Fascism

Fascism ( /ˈfæʃɪzəm/) is a form of radical authoritarian nationalism. Fascists seek to unify their nation based upon suprapersonal connections of ancestry and culture through a totalitarian state that seeks the mass mobilization of the national community through discipline, indoctrination, and physical training. Fascism utilizes a vanguard party to initiate a revolution to organize the nation upon fascist principles. The fascist party and state is led by a supreme leader who exercises a dictatorship over the party, the government and other state institutions. Fascism views direct action including political violence and war, as a means to achieve national rejuvenation, spirit and vitality.

Fascism recognizes the occurrence of class conflict, and advocates a resolution to end the division of classes within a nation and secure national solidarity. However fascism publicly favours proletarian culture, and claims that cultural nationalization of society emancipates the nation's proletariat, and promotes the assimilation of all classes into a proletarian nation.

Fascism advocates a state-controlled and regulated mixed economy; the principal economic goal of fascism is to achieve autarky to secure national self-sufficiency and independence, through protectionist and interventionist economic policies. It promotes regulated private enterprise and private property contingent whenever beneficial to the nation and state enterprise and state property whenever necessary to protect its interests.

Fascism was founded during World War I by Italian national syndicalists who combined left-wing and right-wing political views. Fascists have commonly opposed having a firm association with any section of the left-right spectrum, considering it inadequate to describe their beliefs, though fascism's goal to promote the rule of people deemed innately superior while seeking to purge society of people deemed innately inferior is identified as a prominent far-right theme. Fascism opposes multiple ideologies, such as communism, conservatism, liberalism, and social democracy.

Read more about FascismEtymology, Definitions, Criticism of Fascism

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Censorship In Italy - Censorship in Italy Under Fascism (1922-1944)
... Censorship in Italy was not created with Fascism, nor did it end with it, but it had heavy influence in the life of Italians under the Regime ... obtained with the deletion of any content that could allow opposition, suspicions, or doubts about fascism ...
Criticism of Fascism - Ideological Dishonesty
... Fascism has been criticized for being ideologically dishonest ... dishonesty have been identified in Italian Fascism's changing relationship with German Nazism ... Italian Fascism's stance towards German Nazism fluctuated from support from the late 1920s to 1934 involving praising Hitler's rise to power and meeting with Hitler in 1934 to ...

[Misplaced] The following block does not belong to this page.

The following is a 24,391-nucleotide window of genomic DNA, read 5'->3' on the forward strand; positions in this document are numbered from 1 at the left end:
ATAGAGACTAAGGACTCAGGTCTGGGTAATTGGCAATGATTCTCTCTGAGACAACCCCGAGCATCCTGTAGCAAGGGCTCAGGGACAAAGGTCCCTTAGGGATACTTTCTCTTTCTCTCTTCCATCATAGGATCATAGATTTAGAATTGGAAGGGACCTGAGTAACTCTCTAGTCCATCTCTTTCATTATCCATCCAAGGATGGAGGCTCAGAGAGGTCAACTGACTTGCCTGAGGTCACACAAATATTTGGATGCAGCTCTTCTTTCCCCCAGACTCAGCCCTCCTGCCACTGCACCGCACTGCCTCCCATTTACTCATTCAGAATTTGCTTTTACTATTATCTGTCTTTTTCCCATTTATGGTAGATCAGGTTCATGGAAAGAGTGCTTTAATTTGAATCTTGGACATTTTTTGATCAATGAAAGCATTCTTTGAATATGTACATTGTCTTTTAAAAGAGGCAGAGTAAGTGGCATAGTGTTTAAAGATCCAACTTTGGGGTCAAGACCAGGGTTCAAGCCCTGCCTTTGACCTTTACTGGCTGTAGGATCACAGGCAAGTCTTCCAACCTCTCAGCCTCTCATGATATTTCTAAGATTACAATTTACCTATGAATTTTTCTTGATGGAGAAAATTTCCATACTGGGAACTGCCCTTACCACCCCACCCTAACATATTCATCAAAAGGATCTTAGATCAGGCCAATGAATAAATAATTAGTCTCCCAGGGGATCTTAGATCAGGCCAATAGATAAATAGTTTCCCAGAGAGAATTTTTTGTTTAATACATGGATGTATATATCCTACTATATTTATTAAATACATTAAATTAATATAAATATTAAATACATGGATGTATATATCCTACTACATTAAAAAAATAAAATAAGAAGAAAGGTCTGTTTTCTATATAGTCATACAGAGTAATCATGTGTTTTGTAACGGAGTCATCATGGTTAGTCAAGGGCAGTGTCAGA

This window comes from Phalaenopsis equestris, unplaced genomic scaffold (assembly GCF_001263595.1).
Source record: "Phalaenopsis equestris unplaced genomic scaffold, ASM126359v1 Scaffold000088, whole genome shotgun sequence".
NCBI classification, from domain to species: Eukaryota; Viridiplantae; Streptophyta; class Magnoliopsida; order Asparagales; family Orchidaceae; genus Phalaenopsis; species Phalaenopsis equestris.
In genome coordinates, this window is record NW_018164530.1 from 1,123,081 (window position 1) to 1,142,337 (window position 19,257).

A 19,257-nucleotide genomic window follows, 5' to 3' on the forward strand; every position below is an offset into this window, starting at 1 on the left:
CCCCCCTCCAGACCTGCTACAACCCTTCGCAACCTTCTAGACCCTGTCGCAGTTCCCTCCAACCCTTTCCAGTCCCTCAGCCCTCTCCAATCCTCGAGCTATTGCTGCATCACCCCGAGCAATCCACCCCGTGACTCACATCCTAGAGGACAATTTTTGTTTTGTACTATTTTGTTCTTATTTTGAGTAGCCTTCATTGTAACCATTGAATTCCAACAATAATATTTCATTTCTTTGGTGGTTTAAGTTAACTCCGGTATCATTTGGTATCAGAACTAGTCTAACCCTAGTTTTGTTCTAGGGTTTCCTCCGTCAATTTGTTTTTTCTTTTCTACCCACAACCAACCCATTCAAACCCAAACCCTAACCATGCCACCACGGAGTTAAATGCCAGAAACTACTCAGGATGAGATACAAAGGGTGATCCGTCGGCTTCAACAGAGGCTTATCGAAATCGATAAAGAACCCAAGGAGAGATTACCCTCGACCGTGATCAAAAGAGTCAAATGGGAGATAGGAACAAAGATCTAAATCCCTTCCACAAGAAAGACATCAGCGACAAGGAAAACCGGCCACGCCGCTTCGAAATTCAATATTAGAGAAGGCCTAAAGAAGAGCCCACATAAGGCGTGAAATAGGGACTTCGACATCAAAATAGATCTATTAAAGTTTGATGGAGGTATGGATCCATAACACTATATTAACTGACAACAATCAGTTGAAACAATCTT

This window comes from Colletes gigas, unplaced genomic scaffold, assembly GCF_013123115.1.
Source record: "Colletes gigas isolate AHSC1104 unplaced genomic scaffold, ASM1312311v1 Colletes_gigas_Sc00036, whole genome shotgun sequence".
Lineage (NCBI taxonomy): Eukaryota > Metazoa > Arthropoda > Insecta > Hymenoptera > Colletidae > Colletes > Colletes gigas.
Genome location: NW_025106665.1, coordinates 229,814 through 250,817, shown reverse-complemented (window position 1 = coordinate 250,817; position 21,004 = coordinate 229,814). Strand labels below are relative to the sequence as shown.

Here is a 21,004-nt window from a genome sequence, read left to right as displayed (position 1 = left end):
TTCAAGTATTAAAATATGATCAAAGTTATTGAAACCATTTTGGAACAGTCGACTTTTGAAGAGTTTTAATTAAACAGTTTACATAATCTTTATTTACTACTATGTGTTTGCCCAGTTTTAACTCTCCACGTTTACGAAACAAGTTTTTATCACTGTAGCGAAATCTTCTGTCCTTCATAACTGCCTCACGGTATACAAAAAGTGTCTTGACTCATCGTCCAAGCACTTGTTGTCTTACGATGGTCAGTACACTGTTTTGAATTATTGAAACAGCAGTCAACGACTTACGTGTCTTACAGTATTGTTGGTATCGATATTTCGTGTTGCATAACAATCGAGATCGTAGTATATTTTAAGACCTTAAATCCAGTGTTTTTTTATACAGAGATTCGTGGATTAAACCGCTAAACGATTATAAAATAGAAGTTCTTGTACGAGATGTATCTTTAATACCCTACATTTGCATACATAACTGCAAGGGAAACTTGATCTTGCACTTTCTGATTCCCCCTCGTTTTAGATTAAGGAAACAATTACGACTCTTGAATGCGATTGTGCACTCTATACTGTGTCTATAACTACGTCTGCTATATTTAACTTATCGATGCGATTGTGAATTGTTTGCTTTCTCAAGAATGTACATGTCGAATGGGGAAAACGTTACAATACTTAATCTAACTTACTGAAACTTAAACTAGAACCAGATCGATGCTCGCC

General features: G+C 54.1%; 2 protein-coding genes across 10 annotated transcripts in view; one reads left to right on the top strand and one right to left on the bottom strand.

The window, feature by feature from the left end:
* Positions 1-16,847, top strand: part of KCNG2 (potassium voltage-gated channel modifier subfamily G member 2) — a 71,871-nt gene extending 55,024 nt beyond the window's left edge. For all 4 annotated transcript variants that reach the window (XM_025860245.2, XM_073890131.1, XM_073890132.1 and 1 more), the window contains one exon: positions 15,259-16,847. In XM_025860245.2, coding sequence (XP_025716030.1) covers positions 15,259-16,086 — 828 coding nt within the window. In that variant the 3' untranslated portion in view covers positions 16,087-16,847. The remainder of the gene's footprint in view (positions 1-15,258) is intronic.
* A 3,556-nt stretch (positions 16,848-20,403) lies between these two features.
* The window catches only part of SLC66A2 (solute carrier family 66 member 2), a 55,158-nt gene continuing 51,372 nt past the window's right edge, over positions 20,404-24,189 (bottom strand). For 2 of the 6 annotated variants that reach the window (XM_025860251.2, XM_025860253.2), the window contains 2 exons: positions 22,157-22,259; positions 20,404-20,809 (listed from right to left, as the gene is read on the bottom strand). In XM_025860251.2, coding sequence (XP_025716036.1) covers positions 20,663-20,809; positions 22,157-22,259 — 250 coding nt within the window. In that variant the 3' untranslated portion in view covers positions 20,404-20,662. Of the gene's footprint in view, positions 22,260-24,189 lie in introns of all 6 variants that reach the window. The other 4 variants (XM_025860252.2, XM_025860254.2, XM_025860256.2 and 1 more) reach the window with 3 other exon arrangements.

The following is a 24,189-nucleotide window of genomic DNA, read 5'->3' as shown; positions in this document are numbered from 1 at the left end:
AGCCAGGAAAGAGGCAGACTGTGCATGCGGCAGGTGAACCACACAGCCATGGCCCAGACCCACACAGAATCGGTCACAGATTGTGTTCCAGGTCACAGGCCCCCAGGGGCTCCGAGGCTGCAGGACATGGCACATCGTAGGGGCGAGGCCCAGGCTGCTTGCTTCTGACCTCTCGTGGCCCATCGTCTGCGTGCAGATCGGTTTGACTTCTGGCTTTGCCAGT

Liberal Fascism - Reception - Negative Reviews
... Wells's 'Liberal Fascism'" was used as a source for Liberal Fascism, criticized Goldberg's understanding of the term Wells did not label his 'entire…philosophy' liberal fascism, not ... Liberal fascism was the name which he (and I) gave to his theory of praxis, that is his method of achieving his utopian goal, not the goal itself ... In elaborating liberalism's similarities to fascism, Goldberg shows a near superstitious belief in the power of taxonomy ...
Alfred Haighton - Fascism
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Liberal Fascism - Summary of Contents
... Goldberg writes that there was more to fascism than bigotry and genocide, and argues that those characteristics were not so much a feature of Italian fascism, but rather of German Nazism, which was ...

Famous quotes containing the word fascism:

    Democracy is the menopause of Western society, the Grand Climacteric of the body social. Fascism is its middle-aged lust.
    Jean Baudrillard (b. 1929)

    Under the species of Syndicalism and Fascism there appears for the first time in Europe a type of man who does not want to give reasons or to be right, but simply shows himself resolved to impose his opinions.
    José Ortega Y Gasset (1883–1955)

    The strategic adversary is fascism ... the fascism in us all, in our heads and in our everyday behavior, the fascism that causes us to love power, to desire the very thing that dominates and exploits us.
    Michel Foucault (1926–1984)